It's a bit subtle yet, but signs of fall are becoming plentiful with the brisk air and slowly evolving colors. A full day of rain on Saturday cleaned up the outdoors and accentuated the process where green leaves and grass are taking on their final shades of beauty before making way for next year's growth.
Another more prominent sign of the upcoming season comes Friday when the annual draft horse show opens at the fairgrounds.
We'll probably be seeing the last of our dirt-road evening practices with the horse-drawn hitches in the next few days, since the horses will be moving to the fairgrounds long about Thursday.
In other horse news, one of my sisters set off this morning for what is turning into a fall regimen for her. She loaded up one of her horses and is headed south to pick up a friend and then make the long drive to Nampa for the Arabian Sport Horse Nationals.
This year Laurie has a young horse getting his first experience at the big show, but he's been doing well at his Spokane competitions over the summer, so who knows how things will turn out?
Annie, in the meantime, has taken off for a work-related retreat near Yakima. She took along her fly rod and shared pictures with her dad of the flies purchased for this week's outing.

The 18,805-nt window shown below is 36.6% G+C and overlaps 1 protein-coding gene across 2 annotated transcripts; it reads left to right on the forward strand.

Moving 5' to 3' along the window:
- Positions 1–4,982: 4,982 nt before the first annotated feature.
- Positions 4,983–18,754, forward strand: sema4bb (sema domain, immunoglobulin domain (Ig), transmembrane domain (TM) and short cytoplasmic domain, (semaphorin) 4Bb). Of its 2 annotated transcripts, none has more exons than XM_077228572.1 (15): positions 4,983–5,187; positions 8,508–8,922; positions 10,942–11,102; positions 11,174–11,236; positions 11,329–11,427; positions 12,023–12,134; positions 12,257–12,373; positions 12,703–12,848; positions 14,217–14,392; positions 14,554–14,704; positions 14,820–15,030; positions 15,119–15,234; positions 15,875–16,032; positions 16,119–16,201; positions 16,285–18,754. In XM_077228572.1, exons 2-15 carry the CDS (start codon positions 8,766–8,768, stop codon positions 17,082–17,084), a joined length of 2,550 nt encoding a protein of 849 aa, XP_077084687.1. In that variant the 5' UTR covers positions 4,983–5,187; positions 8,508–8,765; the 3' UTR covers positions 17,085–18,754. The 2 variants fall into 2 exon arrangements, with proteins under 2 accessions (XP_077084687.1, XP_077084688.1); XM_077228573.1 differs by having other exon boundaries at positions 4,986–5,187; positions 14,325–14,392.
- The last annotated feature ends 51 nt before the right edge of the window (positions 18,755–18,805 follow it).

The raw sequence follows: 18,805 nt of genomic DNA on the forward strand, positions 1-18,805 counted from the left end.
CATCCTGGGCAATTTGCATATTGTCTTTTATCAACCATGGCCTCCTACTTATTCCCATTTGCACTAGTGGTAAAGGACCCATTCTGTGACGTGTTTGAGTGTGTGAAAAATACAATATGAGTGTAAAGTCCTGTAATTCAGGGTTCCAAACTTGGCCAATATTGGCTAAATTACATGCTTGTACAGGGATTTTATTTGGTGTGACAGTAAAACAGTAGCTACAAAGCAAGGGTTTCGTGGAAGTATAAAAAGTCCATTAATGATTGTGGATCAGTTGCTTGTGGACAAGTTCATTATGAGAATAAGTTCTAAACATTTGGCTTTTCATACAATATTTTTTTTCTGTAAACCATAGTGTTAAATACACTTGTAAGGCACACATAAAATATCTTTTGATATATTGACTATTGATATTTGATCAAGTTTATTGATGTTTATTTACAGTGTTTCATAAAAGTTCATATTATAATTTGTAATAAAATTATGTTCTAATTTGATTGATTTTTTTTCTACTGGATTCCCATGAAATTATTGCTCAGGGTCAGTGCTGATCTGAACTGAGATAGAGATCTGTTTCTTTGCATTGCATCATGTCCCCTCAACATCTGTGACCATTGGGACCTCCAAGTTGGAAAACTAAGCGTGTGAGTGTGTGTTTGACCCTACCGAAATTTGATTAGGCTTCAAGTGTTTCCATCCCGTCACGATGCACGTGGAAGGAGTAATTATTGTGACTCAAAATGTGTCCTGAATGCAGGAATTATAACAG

By the end of the week, she'll be socializing with European geocaching friends in an adorable town in Germany. She told me last week she'll leave the retreat Wednesday and drive straight to Sea-Tac, where she'll board a plane for an overnight flight to Munich.
Meanwhile, Bill just took off for a day of work at the same early time he used to do before "retirement?"
He says today's project is weather-related because it involves spraying. And, it if rains, the spraying will stop. So far, though, it's looking like a great day ahead.
I've decided to start harvesting my onions and bringing in more tomatoes for ripening. We have a few cold nights ahead, and I believe the growing season has pretty much ended.
So, I'd rather have that produce safely inside rather than worrying about losing it.
This has been the strangest tomato year ever----kinda been strange in a lot of garden crops. Tomatoes, for some reason, don't want to turn ripe on the vine, and I've heard the same observation from numerous people.
So far, we've eaten all of about three garden tomatoes, and those ripened in the kitchen window sill. All the more reason I'm gonna pick 'em and not worry about covering them at night.
The 2016 garden season at my house has been great for carrots, potatoes and pumpkins. Flower-wise, roses have enjoyed a banner year. The rest has been dismal to average.
I'm still holding out hope for my sweet potatoes, which are producing some little taters beneath that rich manure pile soil. If we can hang in there for a few more days without their freezing, I'm hopeful that we'll be able to gather enough for a holiday meal.
Lots of projects this week----many aiming toward preparing for a first-cousins' reunion here the weekend of Oct. 1-2 where the head count is 30.
Good excuse to spruce up the place and to get fall to-do's done sooner rather than later.